02-28-13 | Blog Post
Access is a huge security concern for every company, no matter the industry. Thus, having an extra layer of technical security in place that employees must go through in order to access a company’s network can help reduce the risk of online fraud or unauthorized entry by an attacker.
Passwords alone aren’t secure enough. If they’re easy to remember, they’re easy to guess; and if they’re strong and difficult to guess, they’re difficult to recall (and what’s the point of having a password if it’s written on a post-it note attached to your monitor?). Two-Factor authentication (which can sometimes be called dual-factor) requires the user to have two of the three different types of authentication factors: either something a user knows (a password), something a user has (a mobile phone), or something a user is (fingerprint).
A common use of two factor authentication would be a user putting in a remembered password. Then, a request to authorize would be sent to the mobile phone associated with that specific username. Once the request is accepted, the user is able to get into the system.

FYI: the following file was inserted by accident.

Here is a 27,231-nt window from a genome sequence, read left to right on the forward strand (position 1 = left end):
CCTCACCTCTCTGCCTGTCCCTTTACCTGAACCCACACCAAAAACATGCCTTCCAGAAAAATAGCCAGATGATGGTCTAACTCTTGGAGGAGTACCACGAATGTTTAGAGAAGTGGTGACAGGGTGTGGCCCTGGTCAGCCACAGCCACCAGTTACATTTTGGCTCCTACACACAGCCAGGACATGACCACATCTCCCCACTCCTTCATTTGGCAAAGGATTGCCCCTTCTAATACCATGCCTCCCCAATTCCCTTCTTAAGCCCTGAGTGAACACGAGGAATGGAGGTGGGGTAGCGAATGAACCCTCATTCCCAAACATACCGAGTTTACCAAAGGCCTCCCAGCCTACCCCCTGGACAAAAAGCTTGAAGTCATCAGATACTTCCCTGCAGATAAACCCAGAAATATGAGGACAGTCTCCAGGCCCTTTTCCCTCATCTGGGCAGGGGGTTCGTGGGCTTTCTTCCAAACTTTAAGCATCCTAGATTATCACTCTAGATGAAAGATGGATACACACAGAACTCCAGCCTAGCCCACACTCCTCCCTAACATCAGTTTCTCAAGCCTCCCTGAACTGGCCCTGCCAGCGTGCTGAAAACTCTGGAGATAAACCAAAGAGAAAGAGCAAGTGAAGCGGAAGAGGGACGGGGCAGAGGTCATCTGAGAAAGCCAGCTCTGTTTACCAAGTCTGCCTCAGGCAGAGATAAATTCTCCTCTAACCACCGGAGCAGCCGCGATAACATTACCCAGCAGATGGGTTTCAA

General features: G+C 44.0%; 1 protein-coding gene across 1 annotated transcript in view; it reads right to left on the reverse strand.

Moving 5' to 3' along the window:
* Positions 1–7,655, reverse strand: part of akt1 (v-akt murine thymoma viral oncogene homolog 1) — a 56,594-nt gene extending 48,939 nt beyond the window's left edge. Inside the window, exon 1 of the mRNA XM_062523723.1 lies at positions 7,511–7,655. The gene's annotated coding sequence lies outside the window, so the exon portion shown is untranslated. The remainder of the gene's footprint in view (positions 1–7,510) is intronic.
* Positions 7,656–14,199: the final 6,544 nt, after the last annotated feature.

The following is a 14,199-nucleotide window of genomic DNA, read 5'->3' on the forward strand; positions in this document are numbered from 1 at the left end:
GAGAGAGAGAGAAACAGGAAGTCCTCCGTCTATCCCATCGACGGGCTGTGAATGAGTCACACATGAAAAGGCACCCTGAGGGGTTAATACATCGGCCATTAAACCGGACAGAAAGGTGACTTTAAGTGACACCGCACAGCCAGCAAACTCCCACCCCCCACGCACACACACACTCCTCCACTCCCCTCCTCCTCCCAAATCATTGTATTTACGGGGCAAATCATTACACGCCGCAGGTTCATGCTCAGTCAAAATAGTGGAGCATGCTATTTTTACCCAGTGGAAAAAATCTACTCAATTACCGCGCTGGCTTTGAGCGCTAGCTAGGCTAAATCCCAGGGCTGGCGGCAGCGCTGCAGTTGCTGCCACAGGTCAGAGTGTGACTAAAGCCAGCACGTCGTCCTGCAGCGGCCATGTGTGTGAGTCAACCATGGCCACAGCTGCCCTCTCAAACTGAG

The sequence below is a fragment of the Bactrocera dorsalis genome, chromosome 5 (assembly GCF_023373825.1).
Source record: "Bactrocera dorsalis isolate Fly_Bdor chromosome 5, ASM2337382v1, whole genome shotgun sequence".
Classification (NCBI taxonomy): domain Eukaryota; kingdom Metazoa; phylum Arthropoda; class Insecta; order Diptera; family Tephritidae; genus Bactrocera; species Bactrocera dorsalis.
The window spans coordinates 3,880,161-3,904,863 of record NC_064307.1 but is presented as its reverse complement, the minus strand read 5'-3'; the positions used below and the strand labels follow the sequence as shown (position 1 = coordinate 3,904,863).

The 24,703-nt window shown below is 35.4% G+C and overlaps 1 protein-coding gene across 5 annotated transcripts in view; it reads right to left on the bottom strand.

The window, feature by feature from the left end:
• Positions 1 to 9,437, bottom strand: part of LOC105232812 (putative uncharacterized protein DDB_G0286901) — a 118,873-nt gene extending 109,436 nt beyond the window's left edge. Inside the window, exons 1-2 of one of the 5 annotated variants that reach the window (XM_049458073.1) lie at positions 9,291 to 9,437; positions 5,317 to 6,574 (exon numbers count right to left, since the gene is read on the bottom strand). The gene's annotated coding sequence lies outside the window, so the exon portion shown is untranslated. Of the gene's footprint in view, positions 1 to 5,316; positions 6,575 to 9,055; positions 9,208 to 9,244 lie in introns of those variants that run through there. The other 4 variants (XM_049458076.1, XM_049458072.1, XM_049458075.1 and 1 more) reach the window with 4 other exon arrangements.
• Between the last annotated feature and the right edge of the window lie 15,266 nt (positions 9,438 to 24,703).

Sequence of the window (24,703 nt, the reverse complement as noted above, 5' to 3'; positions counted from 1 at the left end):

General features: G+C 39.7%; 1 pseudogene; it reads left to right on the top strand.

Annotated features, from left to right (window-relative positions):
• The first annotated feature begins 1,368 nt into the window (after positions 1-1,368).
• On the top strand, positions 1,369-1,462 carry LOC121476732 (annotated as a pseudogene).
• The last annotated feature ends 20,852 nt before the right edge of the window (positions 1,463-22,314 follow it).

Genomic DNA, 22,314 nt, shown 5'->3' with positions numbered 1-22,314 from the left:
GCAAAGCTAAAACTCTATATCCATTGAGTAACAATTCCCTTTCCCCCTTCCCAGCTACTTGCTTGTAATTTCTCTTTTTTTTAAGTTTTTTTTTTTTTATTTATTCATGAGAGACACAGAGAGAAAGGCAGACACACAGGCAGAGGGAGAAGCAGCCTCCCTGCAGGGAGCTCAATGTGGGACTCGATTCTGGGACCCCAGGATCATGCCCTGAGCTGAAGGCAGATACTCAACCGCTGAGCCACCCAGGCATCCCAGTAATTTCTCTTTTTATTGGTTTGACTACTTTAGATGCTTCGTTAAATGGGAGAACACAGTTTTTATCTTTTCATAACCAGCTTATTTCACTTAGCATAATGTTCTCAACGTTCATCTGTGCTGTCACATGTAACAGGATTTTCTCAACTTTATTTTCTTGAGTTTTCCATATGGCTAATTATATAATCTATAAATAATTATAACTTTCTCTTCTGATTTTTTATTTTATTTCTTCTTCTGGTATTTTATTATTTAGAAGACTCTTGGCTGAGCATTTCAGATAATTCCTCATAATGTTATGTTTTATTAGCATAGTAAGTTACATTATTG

Not only is this appealing as a strong safety measure, if you store, transmit, or process credit card information, it is required in order to be PCI compliant. PCI requirement 8.3 states:
Incorporate two-factor authentication for remote access (network-level access originating from outside the network) to the network by employees, administrators, and third parties. (For example, remote authentication and dial-in service (RADIUS) with tokens; or other technologies that facilitate two-factor authentication).
If outsourcing your PCI compliant hosting, ask your provider if they offer two-factor authentication, and what methods they have available to best suit your company. Also for more information you can check out our two-factor authentication FAQ.